April 22, 2008 by Sharanjit Singh
IT looks like Datuk Lee Kah Choon just cannot stay out of the spotlight.
Just last month, he was touted to become the next chief minister of Penang.
However, as fate would have it, he ended up with nothing as Gerakan was thrashed in the general election and lost Penang to its arch enemy the DAP, which has since gone on to form the state government with Parti Keadilan Rakyat (PKR).
The former Gerakan deputy secretary-general subsequently had a falling out with the leadership and has since quit all his party posts.
Just when everyone thought it was the end of his political career, Lee bounced back with the shocking announcement by the new state government that he had been appointed director of Penang Development Corporation (PDC) and investPenang.
The appointment was received with mixed feelings by various quarters, with some, especially those from Gerakan, describing Lee's acceptance of the posts as doublecrossing the party.
However, none of the Gerakan leaders have come out publicly to condemn Lee and all of them have not responded to repeated attempts by pressmen for their comments.
Only Gerakan adviser, Datuk Seri Dr Lim Keng Yaik, has offered his best wishes to Lee so far.
Although Chief Minister Lim Guan Eng sees it as an appointment of the best to lead two of the most important state agencies, others are more sceptical.
Some DAP leaders have privately voiced their reservations about bringing in a former enemy to head important agencies like the PDC and investPenang.
"I personally have my reservations about the whole thing," an elected DAP representative said.
"It makes us look bad, especially among the grassroots members who have been working hard all these years only to see others being rewarded."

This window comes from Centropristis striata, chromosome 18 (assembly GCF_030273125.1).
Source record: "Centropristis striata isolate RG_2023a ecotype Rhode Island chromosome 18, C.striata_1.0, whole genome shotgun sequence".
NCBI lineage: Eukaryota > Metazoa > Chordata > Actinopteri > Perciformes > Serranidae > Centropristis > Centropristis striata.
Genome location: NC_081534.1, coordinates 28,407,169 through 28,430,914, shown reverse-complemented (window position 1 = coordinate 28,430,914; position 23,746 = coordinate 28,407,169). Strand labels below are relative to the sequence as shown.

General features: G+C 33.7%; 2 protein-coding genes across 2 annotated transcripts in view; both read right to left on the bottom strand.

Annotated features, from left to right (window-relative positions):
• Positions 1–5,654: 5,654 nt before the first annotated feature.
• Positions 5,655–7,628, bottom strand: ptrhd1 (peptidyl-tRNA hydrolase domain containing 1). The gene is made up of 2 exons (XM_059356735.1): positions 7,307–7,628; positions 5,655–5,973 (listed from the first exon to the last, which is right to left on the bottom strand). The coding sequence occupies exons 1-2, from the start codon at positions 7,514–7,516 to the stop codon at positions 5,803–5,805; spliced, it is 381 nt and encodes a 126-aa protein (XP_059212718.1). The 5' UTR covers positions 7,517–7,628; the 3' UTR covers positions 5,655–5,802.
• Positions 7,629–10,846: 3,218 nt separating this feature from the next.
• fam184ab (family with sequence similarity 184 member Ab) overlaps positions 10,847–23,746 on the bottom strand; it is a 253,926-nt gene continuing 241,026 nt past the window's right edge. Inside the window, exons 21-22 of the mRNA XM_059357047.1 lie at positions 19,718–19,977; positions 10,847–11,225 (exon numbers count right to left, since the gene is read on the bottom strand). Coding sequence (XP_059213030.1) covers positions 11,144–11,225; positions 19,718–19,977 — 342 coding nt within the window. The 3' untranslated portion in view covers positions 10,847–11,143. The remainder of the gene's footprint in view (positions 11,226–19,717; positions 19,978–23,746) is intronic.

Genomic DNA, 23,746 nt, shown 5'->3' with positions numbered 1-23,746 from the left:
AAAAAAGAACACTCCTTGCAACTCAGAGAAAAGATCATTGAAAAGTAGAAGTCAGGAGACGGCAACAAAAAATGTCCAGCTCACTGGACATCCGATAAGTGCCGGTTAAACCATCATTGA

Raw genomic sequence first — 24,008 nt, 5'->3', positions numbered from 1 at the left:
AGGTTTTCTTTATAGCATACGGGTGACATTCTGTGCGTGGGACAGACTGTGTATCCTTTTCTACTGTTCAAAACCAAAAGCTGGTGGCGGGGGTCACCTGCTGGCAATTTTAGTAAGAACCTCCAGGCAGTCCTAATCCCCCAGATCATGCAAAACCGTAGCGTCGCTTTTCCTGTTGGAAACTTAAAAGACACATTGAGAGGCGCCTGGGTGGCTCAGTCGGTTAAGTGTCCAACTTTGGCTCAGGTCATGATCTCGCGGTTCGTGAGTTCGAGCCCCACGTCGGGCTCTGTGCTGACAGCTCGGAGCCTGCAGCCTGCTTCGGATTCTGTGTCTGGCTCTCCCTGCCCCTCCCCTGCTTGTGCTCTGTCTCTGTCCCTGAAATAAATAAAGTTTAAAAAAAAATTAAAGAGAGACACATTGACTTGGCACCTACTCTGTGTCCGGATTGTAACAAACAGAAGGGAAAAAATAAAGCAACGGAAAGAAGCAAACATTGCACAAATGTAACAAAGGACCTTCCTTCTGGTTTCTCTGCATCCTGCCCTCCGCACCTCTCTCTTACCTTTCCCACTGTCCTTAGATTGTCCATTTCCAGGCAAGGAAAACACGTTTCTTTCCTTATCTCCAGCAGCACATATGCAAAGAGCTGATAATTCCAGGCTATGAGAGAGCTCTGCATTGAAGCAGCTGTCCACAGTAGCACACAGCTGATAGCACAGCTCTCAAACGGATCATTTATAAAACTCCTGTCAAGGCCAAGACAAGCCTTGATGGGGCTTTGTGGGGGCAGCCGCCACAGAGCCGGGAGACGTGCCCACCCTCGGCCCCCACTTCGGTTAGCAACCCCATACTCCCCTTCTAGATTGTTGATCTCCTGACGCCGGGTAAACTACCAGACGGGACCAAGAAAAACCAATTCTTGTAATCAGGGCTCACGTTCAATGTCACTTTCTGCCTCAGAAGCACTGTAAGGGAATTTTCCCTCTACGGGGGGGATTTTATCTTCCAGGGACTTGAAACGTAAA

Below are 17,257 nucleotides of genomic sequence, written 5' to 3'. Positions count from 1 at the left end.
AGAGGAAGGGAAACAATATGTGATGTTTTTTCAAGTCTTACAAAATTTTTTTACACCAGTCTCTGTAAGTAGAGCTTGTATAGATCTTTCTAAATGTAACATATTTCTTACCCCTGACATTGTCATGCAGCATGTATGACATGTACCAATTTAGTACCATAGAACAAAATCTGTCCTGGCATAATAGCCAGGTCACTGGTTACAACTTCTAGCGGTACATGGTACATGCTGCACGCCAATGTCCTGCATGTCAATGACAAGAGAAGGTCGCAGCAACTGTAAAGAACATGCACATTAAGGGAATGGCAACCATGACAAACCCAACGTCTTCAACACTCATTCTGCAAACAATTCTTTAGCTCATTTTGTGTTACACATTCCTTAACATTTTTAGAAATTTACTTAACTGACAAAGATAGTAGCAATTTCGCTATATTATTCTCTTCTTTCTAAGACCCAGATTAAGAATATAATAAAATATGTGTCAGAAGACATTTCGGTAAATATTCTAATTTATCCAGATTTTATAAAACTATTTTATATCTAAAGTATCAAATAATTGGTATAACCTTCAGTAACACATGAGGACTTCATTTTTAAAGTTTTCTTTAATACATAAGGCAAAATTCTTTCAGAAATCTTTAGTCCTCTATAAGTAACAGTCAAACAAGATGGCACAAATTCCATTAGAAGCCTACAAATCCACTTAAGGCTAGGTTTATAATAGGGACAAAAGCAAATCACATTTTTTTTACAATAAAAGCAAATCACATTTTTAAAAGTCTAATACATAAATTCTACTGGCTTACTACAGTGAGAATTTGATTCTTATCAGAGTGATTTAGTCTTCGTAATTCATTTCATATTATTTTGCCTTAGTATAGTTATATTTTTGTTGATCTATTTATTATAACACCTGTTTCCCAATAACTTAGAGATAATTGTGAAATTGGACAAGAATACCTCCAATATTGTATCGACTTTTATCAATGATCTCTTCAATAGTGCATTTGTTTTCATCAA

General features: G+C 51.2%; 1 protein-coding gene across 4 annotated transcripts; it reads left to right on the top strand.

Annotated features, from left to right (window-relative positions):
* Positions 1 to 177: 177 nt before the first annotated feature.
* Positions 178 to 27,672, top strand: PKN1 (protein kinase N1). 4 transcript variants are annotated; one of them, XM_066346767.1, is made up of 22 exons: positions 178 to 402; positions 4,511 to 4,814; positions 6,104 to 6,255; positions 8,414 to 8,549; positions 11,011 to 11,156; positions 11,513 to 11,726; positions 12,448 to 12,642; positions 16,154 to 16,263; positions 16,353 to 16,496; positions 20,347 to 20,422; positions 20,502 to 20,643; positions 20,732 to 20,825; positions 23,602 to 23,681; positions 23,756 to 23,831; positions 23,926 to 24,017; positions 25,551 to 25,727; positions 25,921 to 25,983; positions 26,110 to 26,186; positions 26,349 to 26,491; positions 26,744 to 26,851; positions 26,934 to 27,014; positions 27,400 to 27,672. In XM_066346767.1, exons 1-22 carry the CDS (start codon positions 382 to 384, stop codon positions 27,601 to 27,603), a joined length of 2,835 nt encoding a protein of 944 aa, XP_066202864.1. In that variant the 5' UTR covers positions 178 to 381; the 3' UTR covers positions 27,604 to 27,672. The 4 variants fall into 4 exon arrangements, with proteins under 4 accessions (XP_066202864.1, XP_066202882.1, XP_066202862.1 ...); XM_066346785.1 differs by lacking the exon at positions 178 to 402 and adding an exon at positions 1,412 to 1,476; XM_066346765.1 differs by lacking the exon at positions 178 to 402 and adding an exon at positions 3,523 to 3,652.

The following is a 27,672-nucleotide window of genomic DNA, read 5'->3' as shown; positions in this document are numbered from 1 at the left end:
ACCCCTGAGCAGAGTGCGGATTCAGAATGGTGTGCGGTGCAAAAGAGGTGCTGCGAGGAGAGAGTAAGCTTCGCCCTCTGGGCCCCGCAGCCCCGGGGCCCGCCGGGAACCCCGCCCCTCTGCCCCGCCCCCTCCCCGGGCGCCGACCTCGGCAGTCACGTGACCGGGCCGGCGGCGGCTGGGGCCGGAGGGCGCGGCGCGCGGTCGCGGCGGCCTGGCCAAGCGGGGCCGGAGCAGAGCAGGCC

The appointment has also been interpreted as an attempt by the DAP-PKR to lure capable leaders from Barisan Nasional to switch camps.
State BN leaders fear certain individuals may find it difficult to reject plum offers from the new state leadership.
This is more so as Penang is set to undergo a major transformation once projects planned under the Ninth Malaysia Plan get implemented.
"The time is just right for DAP-PKR to tempt those who had lost everything to abandon the BN and join them.
"We cannot dismiss such a possibility and the BN leadership needs to deal with those who switch camps now severely... we will be faced with a major problem if it is not done immediately," a state Umno leader said.
Apart from Lee, three Umno assemblymen have also been offered seats in various state administrative committees.
However, the three - Sungai Acheh's Datuk Mahmud Zakaria, Seberang Jaya's Datuk Ariff Shah Omar Shah and Pulau Betong's Muhammad Farid Saad - have rejected the offers, claiming they were a political trap.
State Umno liaison committee secretary and state opposition chief Datuk Azhar Ibrahim said the party had expected the new state government to make such a move.
However, he said the party's involvement in the state administration would make it difficult for its members to debate any motion tabled at the state legislative assembly.
It is now left to be seen if Lee's appointment would also mark the beginning of an exodus of BN leaders to the Pakatan Rakyat camp.
This is especially so if the offers are too good to reject and as Lee himself put it, "anything is possible in politics".